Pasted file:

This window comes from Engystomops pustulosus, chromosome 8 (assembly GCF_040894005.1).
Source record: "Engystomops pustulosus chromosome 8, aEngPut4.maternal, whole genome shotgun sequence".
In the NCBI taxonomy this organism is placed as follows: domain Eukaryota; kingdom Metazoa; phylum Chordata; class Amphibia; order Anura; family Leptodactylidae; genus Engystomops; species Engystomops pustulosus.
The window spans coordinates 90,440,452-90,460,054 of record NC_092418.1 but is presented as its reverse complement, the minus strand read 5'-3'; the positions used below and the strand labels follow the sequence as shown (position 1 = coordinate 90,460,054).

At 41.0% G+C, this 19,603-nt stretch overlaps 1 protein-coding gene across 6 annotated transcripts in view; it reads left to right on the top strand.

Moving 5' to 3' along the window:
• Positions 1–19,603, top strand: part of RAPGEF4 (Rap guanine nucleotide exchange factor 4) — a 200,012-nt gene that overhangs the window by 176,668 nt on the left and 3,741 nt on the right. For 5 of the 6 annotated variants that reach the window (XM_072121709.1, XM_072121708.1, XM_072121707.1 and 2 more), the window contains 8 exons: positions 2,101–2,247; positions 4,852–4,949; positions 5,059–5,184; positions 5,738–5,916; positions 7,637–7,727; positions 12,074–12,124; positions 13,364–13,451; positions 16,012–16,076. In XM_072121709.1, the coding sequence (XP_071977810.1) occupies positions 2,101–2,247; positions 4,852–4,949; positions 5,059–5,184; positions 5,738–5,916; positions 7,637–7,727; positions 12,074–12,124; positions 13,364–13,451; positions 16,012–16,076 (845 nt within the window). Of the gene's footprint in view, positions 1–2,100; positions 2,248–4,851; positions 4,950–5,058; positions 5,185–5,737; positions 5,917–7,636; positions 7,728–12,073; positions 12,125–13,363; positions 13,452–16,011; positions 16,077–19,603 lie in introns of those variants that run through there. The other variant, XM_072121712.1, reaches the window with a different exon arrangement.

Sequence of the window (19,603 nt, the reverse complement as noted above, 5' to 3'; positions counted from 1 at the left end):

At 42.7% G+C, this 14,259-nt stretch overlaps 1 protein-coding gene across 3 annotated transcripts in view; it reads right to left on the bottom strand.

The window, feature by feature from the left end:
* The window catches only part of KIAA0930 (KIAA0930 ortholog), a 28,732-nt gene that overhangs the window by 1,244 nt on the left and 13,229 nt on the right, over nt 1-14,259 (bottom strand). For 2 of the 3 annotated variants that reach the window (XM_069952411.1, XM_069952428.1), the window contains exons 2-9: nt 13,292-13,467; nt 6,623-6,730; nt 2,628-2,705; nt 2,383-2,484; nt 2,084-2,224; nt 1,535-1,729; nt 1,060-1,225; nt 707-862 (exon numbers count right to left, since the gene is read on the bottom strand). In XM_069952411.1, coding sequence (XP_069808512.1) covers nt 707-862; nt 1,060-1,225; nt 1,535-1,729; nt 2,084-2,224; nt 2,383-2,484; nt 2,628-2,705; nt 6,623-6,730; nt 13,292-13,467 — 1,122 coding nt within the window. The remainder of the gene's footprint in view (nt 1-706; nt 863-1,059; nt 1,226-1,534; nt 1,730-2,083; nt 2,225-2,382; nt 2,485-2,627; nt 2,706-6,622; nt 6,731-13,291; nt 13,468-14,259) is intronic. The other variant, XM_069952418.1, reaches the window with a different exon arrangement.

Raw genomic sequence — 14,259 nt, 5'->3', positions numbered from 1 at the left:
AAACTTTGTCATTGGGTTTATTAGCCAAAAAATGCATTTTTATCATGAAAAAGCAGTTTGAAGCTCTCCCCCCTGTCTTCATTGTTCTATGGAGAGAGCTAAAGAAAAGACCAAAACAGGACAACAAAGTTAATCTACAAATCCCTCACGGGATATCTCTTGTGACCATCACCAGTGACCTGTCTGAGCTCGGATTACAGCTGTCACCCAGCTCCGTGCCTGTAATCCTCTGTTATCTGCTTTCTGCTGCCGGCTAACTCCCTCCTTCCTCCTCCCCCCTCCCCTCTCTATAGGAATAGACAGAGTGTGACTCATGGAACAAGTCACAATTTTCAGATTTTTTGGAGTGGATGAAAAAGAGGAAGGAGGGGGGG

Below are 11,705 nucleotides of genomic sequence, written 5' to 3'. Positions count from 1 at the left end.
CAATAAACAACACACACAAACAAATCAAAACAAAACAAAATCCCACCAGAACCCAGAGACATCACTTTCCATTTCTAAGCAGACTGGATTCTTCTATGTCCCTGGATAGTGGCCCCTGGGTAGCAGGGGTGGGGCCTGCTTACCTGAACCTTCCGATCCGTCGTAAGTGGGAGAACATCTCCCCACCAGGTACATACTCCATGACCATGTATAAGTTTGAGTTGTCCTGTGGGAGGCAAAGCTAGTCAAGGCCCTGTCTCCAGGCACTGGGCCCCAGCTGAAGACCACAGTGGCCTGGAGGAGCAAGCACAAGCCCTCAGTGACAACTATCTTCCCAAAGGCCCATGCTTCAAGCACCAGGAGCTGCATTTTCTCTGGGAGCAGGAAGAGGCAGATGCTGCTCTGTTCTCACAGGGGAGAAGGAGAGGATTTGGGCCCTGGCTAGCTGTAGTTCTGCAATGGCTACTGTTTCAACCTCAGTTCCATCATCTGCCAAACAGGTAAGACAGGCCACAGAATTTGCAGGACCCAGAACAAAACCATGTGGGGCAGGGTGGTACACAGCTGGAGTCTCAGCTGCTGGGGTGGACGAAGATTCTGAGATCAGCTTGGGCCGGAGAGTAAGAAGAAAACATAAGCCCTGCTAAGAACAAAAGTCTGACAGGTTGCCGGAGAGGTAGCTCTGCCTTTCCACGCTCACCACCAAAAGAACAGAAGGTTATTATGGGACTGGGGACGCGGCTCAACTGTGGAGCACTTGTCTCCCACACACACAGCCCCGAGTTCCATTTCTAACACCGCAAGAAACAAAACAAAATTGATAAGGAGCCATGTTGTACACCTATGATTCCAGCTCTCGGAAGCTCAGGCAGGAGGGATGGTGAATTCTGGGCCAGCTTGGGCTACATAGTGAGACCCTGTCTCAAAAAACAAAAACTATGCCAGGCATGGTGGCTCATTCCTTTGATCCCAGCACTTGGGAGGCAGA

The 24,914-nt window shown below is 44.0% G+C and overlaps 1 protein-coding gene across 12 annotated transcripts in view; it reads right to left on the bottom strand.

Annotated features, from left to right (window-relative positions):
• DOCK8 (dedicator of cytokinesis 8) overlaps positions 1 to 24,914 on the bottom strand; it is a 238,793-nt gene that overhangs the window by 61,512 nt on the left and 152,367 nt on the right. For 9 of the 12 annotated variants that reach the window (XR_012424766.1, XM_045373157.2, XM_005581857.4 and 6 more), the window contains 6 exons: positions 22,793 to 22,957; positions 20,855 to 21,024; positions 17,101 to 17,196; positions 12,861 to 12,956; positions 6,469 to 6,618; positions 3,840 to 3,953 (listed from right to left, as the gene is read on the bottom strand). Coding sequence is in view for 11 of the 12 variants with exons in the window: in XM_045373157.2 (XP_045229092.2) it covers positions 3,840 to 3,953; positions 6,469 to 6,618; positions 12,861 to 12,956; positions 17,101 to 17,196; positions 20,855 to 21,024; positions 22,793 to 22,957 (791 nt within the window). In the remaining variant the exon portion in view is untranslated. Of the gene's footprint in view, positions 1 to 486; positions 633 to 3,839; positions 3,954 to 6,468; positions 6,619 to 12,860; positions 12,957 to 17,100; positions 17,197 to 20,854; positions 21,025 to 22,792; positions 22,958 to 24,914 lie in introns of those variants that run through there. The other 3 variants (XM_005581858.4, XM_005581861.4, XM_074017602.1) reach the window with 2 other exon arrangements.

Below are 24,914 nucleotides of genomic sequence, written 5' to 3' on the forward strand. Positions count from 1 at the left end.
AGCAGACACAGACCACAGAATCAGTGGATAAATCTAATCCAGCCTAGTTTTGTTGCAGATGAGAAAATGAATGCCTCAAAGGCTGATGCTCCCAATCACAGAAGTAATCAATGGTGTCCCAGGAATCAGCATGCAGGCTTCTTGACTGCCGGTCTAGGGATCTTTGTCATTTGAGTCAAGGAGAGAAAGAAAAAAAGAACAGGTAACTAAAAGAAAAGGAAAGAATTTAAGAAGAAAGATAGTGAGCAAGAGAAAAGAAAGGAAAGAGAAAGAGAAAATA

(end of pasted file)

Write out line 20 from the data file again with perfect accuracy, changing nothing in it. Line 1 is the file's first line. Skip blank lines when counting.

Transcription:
AGCAGACACAGACCACAGAATCAGTGGATAAATCTAATCCAGCCTAGTTTTGTTGCAGATGAGAAAATGAATGCCTCAAAGGCTGATGCTCCCAATCACAGAAGTAATCAATGGTGTCCCAGGAATCAGCATGCAGGCTTCTTGACTGCCGGTCTAGGGATCTTTGTCATTTGAGTCAAGGAGAGAAAGAAAAAAAGAACAGGTAACTAAAAGAAAAGGAAAGAATTTAAGAAGAAAGATAGTGAGCAAGAGAAAAGAAAGGAAAGAGAAAGAGAAAATA